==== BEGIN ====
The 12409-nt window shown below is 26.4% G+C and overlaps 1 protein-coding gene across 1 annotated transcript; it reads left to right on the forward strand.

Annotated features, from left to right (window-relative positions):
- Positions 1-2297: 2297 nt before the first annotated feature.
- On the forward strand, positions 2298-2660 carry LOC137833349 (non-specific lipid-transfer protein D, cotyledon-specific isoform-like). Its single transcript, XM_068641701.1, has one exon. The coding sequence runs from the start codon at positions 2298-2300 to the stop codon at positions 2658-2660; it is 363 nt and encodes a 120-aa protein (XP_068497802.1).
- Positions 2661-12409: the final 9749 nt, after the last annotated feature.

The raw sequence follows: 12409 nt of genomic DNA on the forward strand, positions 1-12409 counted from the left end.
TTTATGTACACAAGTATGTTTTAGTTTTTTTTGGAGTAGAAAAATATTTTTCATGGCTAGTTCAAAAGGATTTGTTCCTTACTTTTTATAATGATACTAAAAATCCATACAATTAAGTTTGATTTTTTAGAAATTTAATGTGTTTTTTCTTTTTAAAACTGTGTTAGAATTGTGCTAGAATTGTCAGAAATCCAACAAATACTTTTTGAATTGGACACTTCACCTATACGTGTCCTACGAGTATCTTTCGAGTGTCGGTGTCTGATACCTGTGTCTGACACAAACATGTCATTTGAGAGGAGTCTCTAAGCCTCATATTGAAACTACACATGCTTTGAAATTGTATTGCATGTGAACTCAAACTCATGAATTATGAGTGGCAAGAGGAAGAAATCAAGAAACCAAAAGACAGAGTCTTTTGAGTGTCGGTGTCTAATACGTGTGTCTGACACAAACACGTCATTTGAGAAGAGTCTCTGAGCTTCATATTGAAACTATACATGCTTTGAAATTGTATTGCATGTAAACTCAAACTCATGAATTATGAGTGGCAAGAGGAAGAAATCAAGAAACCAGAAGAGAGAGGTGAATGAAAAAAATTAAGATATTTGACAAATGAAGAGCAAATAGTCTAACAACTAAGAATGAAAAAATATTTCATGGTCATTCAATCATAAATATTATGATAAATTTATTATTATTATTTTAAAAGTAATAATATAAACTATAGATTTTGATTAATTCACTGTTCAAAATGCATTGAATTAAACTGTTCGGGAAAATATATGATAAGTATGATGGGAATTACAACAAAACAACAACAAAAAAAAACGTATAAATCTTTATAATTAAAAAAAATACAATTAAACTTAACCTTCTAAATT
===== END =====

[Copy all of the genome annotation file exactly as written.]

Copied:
The 12409-nt window shown below is 26.4% G+C and overlaps 1 protein-coding gene across 1 annotated transcript; it reads left to right on the forward strand.

Annotated features, from left to right (window-relative positions):
- Positions 1-2297: 2297 nt before the first annotated feature.
- On the forward strand, positions 2298-2660 carry LOC137833349 (non-specific lipid-transfer protein D, cotyledon-specific isoform-like). Its single transcript, XM_068641701.1, has one exon. The coding sequence runs from the start codon at positions 2298-2300 to the stop codon at positions 2658-2660; it is 363 nt and encodes a 120-aa protein (XP_068497802.1).
- Positions 2661-12409: the final 9749 nt, after the last annotated feature.

The raw sequence follows: 12409 nt of genomic DNA on the forward strand, positions 1-12409 counted from the left end.
TTTATGTACACAAGTATGTTTTAGTTTTTTTTGGAGTAGAAAAATATTTTTCATGGCTAGTTCAAAAGGATTTGTTCCTTACTTTTTATAATGATACTAAAAATCCATACAATTAAGTTTGATTTTTTAGAAATTTAATGTGTTTTTTCTTTTTAAAACTGTGTTAGAATTGTGCTAGAATTGTCAGAAATCCAACAAATACTTTTTGAATTGGACACTTCACCTATACGTGTCCTACGAGTATCTTTCGAGTGTCGGTGTCTGATACCTGTGTCTGACACAAACATGTCATTTGAGAGGAGTCTCTAAGCCTCATATTGAAACTACACATGCTTTGAAATTGTATTGCATGTGAACTCAAACTCATGAATTATGAGTGGCAAGAGGAAGAAATCAAGAAACCAAAAGACAGAGTCTTTTGAGTGTCGGTGTCTAATACGTGTGTCTGACACAAACACGTCATTTGAGAAGAGTCTCTGAGCTTCATATTGAAACTATACATGCTTTGAAATTGTATTGCATGTAAACTCAAACTCATGAATTATGAGTGGCAAGAGGAAGAAATCAAGAAACCAGAAGAGAGAGGTGAATGAAAAAAATTAAGATATTTGACAAATGAAGAGCAAATAGTCTAACAACTAAGAATGAAAAAATATTTCATGGTCATTCAATCATAAATATTATGATAAATTTATTATTATTATTTTAAAAGTAATAATATAAACTATAGATTTTGATTAATTCACTGTTCAAAATGCATTGAATTAAACTGTTCGGGAAAATATATGATAAGTATGATGGGAATTACAACAAAACAACAACAAAAAAAAACGTATAAATCTTTATAATTAAAAAAAATACAATTAAACTTAACCTTCTAAATT